For example, thanks to this organ you can drive a car or ride a bicycle without having to think about how to do it. In other words, the cerebellum facilitates and integrates the motor memory and automates a large part of your daily movements. However, it wasn’t until the last decade when scientists began to pay more attention to this area in order to discover its multiple sides.

The cerebellum and divergent thinking

The relevance of the cerebellum in functions such as working memory and creativity was already advanced in 2007. You can find evidence of it in this study by Dr. Jalil Pasl, published in the Creativity Research Journal. However, Christopher J. Steele of the Max Planck Institute for Human Cognitive and Brain Sciences in Leipzig revealed something even more decisive recently.

  • The cerebellum is densely connected with multiple areas of the brain. In fact, this region is so compact and highly interconnected that it’s present in a large number of higher cognitive processes.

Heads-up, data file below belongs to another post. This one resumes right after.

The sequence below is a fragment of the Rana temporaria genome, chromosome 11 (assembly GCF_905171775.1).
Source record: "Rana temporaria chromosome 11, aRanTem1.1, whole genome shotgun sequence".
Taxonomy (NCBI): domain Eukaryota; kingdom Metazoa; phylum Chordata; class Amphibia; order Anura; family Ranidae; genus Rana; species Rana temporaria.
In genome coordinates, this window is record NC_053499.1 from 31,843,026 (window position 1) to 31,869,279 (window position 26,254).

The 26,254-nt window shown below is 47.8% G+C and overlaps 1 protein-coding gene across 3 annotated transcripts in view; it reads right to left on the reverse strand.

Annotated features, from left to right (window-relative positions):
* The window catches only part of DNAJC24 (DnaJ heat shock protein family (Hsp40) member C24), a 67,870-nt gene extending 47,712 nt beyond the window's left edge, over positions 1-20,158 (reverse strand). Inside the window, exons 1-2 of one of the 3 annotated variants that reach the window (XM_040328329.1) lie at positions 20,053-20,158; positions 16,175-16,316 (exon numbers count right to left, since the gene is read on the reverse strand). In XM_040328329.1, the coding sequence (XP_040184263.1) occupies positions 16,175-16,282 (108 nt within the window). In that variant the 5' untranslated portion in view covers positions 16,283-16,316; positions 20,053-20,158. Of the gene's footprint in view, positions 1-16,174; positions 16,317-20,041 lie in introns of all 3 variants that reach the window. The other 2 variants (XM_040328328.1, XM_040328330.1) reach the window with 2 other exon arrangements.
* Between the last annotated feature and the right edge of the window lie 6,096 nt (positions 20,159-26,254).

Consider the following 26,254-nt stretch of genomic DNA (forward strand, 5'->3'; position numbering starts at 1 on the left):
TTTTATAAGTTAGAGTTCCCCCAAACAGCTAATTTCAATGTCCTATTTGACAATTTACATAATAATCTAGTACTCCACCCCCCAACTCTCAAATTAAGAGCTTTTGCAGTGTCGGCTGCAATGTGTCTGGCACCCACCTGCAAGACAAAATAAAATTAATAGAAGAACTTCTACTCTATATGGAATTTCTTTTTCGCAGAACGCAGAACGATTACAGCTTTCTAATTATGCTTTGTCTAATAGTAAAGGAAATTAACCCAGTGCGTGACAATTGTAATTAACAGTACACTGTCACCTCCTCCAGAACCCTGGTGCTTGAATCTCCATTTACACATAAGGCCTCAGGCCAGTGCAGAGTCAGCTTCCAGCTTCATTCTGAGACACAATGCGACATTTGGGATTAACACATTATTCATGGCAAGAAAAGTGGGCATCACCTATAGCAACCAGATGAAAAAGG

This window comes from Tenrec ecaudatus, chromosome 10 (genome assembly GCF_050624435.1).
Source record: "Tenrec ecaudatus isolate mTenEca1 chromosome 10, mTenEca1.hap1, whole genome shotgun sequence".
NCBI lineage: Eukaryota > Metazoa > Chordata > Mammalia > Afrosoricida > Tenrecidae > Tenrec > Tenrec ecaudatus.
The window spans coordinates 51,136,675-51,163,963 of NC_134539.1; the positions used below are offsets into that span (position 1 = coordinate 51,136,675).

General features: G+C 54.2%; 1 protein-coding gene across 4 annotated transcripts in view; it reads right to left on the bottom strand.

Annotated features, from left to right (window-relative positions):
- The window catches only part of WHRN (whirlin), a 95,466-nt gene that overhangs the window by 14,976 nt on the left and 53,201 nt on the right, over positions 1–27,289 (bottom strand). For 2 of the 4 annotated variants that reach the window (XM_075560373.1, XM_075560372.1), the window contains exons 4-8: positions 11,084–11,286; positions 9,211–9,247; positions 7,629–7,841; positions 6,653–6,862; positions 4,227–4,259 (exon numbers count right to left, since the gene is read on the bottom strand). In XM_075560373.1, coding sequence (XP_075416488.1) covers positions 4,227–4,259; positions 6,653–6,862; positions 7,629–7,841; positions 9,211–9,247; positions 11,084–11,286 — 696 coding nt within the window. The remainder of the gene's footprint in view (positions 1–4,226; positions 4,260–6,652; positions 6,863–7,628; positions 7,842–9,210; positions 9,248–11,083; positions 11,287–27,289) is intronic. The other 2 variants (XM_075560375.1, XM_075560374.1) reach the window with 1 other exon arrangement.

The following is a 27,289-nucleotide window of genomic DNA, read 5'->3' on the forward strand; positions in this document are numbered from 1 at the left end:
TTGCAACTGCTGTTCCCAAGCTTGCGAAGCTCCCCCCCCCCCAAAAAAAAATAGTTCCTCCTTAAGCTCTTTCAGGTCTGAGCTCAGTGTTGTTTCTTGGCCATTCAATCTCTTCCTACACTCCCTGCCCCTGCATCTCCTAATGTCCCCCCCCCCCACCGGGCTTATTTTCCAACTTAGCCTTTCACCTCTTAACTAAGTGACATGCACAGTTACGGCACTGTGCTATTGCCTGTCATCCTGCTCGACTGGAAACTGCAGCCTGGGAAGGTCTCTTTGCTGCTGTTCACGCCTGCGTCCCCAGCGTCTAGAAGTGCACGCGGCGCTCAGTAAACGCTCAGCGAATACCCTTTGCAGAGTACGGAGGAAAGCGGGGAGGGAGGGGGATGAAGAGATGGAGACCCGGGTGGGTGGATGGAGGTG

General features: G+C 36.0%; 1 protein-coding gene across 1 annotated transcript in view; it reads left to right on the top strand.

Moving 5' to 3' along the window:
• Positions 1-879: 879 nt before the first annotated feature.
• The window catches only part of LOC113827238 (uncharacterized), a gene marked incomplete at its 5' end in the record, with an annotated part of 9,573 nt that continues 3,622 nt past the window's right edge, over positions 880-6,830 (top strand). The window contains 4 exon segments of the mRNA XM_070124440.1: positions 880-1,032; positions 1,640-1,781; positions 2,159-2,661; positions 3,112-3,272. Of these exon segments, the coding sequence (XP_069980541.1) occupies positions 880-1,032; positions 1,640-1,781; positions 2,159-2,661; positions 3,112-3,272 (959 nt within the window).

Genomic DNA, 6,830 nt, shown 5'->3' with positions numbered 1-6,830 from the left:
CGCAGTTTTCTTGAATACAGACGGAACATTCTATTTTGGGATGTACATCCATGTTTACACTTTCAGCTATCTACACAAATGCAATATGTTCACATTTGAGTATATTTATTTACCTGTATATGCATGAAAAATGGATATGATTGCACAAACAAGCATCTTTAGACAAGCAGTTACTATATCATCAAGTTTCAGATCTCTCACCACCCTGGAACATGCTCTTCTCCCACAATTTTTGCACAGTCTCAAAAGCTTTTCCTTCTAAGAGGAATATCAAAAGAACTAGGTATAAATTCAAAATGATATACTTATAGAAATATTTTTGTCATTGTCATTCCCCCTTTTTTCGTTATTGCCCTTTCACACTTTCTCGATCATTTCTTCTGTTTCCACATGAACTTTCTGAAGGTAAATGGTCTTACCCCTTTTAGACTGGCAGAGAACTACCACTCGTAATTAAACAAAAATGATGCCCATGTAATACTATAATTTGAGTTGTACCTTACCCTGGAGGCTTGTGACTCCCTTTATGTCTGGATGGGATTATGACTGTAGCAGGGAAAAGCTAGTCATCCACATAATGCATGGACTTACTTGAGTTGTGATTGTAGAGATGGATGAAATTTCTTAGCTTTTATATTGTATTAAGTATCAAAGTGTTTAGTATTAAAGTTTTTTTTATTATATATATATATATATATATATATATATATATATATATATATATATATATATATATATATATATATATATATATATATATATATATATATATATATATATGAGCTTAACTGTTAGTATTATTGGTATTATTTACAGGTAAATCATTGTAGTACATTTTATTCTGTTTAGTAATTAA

• Also, the cerebellum is related to competencies such as communication, creativity, and the ability to think in original and innovative ways (divergent thinking).
  • Autism spectrum disorders (ASD) are closely related to the Purkinje cells and the cerebellum. Actually, children with higher connectivity between the brain and the cerebellum have more effective motor skills and can develop better communication and socialization skills.

Allan Reiss, professor of radiology, psychiatry, and behavioral science at Stanford University, once said that: “Our findings represent a breakthrough in our understanding of the physiology of creativity based on the cerebellum. We found that the activation of executive control centers in this region allows us to plan, organize, and manage tasks in a creative way. Divergent thinking is also linked to this area and sparks art, science, and business”.

The cerebellum and fluid intelligence

This refers to the ability to perform mental calculations and solve problems originally and without previous knowledge. In other words, it defines the ability to solve problems without having a career or reading an instruction manual.